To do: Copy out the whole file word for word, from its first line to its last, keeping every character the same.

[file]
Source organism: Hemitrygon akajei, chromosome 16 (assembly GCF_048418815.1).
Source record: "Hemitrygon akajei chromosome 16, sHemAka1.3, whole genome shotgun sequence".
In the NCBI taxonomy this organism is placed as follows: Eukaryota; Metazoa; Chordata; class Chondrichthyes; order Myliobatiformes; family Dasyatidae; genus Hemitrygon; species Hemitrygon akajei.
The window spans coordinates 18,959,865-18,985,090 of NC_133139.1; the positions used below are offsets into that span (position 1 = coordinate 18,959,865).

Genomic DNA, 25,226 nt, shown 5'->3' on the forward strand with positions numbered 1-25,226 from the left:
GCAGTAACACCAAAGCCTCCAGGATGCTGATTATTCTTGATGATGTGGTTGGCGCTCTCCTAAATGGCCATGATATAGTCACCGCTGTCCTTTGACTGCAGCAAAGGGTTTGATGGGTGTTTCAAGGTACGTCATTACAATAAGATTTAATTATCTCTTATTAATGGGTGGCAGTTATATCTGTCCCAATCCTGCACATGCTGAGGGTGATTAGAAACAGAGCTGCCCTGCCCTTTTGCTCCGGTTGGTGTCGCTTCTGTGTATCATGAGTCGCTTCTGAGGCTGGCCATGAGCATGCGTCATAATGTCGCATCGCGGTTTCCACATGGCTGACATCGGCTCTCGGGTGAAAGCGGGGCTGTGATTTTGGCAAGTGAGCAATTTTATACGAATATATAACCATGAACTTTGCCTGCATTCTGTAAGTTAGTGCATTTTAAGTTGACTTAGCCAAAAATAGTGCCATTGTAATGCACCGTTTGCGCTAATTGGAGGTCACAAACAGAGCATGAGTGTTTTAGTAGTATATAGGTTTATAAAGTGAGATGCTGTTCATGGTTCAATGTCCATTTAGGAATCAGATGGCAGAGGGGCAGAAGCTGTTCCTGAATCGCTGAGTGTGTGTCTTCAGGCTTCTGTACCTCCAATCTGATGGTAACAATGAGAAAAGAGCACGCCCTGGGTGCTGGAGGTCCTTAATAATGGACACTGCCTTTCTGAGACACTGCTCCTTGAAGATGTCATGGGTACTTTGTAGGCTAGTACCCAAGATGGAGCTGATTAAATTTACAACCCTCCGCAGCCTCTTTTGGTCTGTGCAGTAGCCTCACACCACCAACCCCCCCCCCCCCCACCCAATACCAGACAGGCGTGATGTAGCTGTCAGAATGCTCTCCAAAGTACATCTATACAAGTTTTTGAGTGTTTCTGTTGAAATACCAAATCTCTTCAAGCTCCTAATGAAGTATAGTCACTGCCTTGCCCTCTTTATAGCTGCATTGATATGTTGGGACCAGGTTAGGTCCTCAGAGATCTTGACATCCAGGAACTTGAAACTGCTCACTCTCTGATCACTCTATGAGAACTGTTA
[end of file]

Source organism: Hemitrygon akajei, chromosome 16 (assembly GCF_048418815.1).
Source record: "Hemitrygon akajei chromosome 16, sHemAka1.3, whole genome shotgun sequence".
In the NCBI taxonomy this organism is placed as follows: Eukaryota; Metazoa; Chordata; class Chondrichthyes; order Myliobatiformes; family Dasyatidae; genus Hemitrygon; species Hemitrygon akajei.
The window spans coordinates 18,959,865-18,985,090 of NC_133139.1; the positions used below are offsets into that span (position 1 = coordinate 18,959,865).

Genomic DNA, 25,226 nt, shown 5'->3' on the forward strand with positions numbered 1-25,226 from the left:
GCAGTAACACCAAAGCCTCCAGGATGCTGATTATTCTTGATGATGTGGTTGGCGCTCTCCTAAATGGCCATGATATAGTCACCGCTGTCCTTTGACTGCAGCAAAGGGTTTGATGGGTGTTTCAAGGTACGTCATTACAATAAGATTTAATTATCTCTTATTAATGGGTGGCAGTTATATCTGTCCCAATCCTGCACATGCTGAGGGTGATTAGAAACAGAGCTGCCCTGCCCTTTTGCTCCGGTTGGTGTCGCTTCTGTGTATCATGAGTCGCTTCTGAGGCTGGCCATGAGCATGCGTCATAATGTCGCATCGCGGTTTCCACATGGCTGACATCGGCTCTCGGGTGAAAGCGGGGCTGTGATTTTGGCAAGTGAGCAATTTTATACGAATATATAACCATGAACTTTGCCTGCATTCTGTAAGTTAGTGCATTTTAAGTTGACTTAGCCAAAAATAGTGCCATTGTAATGCACCGTTTGCGCTAATTGGAGGTCACAAACAGAGCATGAGTGTTTTAGTAGTATATAGGTTTATAAAGTGAGATGCTGTTCATGGTTCAATGTCCATTTAGGAATCAGATGGCAGAGGGGCAGAAGCTGTTCCTGAATCGCTGAGTGTGTGTCTTCAGGCTTCTGTACCTCCAATCTGATGGTAACAATGAGAAAAGAGCACGCCCTGGGTGCTGGAGGTCCTTAATAATGGACACTGCCTTTCTGAGACACTGCTCCTTGAAGATGTCATGGGTACTTTGTAGGCTAGTACCCAAGATGGAGCTGATTAAATTTACAACCCTCCGCAGCCTCTTTTGGTCTGTGCAGTAGCCTCACACCACCAACCCCCCCCCCCCCCACCCAATACCAGACAGGCGTGATGTAGCTGTCAGAATGCTCTCCAAAGTACATCTATACAAGTTTTTGAGTGTTTCTGTTGAAATACCAAATCTCTTCAAGCTCCTAATGAAGTATAGTCACTGCCTTGCCCTCTTTATAGCTGCATTGATATGTTGGGACCAGGTTAGGTCCTCAGAGATCTTGACATCCAGGAACTTGAAACTGCTCACTCTCTGATCACTCTATGAGAACTGTTA